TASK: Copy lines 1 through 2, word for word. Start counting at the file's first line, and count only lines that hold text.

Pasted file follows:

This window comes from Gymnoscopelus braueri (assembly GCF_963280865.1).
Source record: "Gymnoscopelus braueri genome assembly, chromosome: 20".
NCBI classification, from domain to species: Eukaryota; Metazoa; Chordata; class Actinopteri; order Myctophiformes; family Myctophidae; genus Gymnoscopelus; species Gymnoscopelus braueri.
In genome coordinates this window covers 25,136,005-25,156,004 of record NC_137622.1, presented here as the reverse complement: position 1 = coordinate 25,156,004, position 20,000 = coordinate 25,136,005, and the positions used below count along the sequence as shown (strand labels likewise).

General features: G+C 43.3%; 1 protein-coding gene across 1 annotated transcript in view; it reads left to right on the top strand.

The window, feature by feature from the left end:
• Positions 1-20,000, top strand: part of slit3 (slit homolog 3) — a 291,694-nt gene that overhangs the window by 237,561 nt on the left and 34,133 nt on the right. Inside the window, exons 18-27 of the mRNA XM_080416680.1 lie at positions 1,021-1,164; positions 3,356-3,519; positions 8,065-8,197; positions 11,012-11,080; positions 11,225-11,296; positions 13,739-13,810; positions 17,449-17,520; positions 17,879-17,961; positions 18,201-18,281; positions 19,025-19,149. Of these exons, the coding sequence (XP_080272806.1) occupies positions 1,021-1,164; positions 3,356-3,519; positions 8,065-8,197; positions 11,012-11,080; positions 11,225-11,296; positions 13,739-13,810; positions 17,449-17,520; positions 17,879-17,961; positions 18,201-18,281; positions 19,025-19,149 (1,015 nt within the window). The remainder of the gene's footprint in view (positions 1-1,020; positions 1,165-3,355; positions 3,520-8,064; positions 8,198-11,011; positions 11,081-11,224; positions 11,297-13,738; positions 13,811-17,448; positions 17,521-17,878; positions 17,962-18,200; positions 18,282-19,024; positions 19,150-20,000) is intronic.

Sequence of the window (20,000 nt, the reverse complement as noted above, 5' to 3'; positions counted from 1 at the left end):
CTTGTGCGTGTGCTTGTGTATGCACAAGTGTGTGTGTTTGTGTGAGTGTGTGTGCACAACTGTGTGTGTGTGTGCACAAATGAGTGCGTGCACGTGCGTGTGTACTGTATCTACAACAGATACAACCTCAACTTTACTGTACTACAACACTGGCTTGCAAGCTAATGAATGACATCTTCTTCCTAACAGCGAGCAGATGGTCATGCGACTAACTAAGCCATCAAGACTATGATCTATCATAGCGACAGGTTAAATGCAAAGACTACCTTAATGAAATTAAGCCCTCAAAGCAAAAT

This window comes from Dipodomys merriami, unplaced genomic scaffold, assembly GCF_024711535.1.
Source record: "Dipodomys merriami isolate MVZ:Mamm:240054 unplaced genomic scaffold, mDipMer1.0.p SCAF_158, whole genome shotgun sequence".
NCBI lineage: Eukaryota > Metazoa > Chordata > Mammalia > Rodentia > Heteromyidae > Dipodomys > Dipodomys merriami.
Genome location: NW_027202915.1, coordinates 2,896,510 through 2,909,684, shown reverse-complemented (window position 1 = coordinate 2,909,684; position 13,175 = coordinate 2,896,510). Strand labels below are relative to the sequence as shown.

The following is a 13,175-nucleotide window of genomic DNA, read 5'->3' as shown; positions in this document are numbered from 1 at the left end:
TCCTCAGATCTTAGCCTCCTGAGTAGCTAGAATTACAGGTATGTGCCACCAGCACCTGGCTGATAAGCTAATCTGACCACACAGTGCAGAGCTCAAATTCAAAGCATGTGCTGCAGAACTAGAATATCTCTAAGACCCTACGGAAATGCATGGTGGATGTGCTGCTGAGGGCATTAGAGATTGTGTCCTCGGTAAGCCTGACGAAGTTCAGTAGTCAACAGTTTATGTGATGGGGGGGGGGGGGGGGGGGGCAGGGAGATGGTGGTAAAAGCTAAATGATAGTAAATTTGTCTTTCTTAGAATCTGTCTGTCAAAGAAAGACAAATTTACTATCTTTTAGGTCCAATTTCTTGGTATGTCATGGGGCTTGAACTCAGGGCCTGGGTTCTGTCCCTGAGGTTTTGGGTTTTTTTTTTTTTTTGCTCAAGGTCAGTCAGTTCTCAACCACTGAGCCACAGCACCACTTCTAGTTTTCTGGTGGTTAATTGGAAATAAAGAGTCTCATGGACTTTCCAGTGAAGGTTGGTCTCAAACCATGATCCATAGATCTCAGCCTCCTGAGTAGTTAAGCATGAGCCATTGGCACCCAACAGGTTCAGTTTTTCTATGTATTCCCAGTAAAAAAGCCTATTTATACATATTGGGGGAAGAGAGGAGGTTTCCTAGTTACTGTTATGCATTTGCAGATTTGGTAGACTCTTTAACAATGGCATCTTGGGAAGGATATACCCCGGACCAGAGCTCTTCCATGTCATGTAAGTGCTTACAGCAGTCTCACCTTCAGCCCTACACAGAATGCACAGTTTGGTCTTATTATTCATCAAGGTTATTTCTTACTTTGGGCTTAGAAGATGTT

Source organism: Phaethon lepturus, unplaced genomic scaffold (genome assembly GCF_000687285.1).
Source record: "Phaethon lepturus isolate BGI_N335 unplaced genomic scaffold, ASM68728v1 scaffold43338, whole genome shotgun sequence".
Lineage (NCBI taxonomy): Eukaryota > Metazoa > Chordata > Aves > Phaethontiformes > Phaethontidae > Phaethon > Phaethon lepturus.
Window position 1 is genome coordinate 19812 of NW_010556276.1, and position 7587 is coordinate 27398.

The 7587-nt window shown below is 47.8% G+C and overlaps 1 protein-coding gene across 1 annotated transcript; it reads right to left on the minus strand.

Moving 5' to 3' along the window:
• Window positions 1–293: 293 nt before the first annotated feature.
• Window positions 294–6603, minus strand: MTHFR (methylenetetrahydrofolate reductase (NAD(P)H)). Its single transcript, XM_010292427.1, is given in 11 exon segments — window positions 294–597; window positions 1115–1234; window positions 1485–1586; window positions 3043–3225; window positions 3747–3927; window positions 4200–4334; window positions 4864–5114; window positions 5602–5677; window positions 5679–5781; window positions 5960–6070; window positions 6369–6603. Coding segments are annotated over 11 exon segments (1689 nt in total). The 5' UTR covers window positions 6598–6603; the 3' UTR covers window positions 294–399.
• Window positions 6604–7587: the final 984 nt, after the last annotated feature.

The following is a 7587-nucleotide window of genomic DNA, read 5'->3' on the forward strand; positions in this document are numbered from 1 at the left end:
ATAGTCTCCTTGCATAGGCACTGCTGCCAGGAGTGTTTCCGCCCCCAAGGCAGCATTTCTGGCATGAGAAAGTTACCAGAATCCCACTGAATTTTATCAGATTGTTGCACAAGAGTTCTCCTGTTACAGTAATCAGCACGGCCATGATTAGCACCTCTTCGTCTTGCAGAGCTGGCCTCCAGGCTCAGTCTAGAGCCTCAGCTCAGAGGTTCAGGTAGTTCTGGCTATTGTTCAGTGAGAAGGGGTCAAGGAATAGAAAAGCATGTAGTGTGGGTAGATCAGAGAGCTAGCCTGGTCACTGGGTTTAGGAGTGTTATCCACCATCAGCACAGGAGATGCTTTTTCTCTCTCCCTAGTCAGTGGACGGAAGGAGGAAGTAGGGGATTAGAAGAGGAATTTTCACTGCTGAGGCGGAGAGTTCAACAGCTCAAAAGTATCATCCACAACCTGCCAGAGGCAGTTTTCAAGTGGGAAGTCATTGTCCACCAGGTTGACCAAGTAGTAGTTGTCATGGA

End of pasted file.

This window comes from Gymnoscopelus braueri (assembly GCF_963280865.1).
Source record: "Gymnoscopelus braueri genome assembly, chromosome: 20".